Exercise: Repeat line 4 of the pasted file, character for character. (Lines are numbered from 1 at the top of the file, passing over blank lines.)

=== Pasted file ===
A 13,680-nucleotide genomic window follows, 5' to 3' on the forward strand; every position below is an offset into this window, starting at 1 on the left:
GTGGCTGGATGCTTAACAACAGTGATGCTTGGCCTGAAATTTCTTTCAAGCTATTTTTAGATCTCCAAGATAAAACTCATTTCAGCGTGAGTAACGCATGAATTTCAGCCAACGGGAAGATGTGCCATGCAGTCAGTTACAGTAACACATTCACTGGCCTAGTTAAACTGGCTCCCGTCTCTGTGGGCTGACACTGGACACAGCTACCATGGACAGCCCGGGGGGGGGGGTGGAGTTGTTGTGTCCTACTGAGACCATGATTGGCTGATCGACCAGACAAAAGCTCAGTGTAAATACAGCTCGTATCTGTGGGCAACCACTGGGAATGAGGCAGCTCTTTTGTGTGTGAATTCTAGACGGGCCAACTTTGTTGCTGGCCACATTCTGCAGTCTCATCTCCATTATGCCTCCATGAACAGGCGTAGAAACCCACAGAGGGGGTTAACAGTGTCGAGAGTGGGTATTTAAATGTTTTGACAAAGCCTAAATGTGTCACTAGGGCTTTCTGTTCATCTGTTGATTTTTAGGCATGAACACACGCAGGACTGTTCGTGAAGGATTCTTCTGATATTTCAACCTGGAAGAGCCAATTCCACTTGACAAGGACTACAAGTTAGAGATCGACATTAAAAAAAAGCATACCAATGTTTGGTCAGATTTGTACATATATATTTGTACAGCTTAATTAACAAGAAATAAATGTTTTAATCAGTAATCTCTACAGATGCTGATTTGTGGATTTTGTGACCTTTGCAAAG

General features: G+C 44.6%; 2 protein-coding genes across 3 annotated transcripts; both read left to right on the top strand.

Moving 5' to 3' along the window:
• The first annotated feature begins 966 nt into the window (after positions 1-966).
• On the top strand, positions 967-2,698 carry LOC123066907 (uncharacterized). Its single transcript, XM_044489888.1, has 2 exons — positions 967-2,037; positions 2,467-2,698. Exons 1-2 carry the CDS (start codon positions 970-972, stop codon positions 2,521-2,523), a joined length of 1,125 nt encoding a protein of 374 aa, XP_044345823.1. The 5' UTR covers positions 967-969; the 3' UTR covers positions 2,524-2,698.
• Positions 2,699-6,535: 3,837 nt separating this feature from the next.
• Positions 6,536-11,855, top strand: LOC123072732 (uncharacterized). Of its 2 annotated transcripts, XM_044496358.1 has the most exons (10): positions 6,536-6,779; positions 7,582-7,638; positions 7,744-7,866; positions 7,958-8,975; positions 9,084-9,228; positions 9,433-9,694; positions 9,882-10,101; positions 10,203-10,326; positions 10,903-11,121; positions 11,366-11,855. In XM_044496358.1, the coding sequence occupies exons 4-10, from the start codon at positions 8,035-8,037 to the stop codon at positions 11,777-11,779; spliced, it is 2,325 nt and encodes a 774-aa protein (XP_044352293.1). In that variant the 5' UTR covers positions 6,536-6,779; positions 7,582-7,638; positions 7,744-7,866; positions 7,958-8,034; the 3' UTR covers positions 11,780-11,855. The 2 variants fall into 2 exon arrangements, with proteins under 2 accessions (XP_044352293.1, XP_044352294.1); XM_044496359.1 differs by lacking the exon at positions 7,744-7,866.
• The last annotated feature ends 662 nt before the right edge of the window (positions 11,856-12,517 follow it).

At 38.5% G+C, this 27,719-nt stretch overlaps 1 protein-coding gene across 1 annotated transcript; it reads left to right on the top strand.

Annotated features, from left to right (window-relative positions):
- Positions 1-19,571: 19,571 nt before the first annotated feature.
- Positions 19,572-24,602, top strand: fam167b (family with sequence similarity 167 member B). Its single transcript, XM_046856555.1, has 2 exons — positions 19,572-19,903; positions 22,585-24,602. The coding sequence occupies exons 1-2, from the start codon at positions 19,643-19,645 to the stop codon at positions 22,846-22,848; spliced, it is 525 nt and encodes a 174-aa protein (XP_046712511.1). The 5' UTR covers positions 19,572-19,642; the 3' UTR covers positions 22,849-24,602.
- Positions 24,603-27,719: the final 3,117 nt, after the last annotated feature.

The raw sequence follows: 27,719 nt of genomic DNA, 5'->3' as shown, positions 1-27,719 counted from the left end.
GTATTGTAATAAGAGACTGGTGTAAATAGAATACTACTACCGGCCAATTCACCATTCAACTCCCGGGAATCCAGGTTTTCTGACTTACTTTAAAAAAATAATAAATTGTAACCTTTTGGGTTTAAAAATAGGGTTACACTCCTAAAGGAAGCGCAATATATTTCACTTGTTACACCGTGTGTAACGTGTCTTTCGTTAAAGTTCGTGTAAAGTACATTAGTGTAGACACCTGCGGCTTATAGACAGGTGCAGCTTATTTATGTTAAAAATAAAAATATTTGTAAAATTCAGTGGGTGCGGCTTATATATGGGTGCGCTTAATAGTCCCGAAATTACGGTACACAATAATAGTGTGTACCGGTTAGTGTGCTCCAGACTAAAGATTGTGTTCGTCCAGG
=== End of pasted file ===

Moving 5' to 3' along the window: